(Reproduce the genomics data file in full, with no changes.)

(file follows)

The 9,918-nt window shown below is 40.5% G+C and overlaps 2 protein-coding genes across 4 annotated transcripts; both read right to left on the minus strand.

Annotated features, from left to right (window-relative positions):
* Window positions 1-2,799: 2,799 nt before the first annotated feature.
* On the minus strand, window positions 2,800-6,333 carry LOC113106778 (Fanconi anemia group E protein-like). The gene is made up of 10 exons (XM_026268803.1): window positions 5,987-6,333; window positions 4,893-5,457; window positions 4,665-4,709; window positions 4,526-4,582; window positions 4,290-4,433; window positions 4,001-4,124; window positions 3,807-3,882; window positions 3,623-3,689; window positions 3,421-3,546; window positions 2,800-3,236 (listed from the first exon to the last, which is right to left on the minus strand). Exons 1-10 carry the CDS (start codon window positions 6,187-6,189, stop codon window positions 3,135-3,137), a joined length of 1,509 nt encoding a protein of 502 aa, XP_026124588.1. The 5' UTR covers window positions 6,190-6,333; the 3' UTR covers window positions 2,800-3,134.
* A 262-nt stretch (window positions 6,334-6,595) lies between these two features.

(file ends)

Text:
The 9,918-nt window shown below is 40.5% G+C and overlaps 2 protein-coding genes across 4 annotated transcripts; both read right to left on the minus strand.

Annotated features, from left to right (window-relative positions):
* Window positions 1-2,799: 2,799 nt before the first annotated feature.
* On the minus strand, window positions 2,800-6,333 carry LOC113106778 (Fanconi anemia group E protein-like). The gene is made up of 10 exons (XM_026268803.1): window positions 5,987-6,333; window positions 4,893-5,457; window positions 4,665-4,709; window positions 4,526-4,582; window positions 4,290-4,433; window positions 4,001-4,124; window positions 3,807-3,882; window positions 3,623-3,689; window positions 3,421-3,546; window positions 2,800-3,236 (listed from the first exon to the last, which is right to left on the minus strand). Exons 1-10 carry the CDS (start codon window positions 6,187-6,189, stop codon window positions 3,135-3,137), a joined length of 1,509 nt encoding a protein of 502 aa, XP_026124588.1. The 5' UTR covers window positions 6,190-6,333; the 3' UTR covers window positions 2,800-3,134.
* A 262-nt stretch (window positions 6,334-6,595) lies between these two features.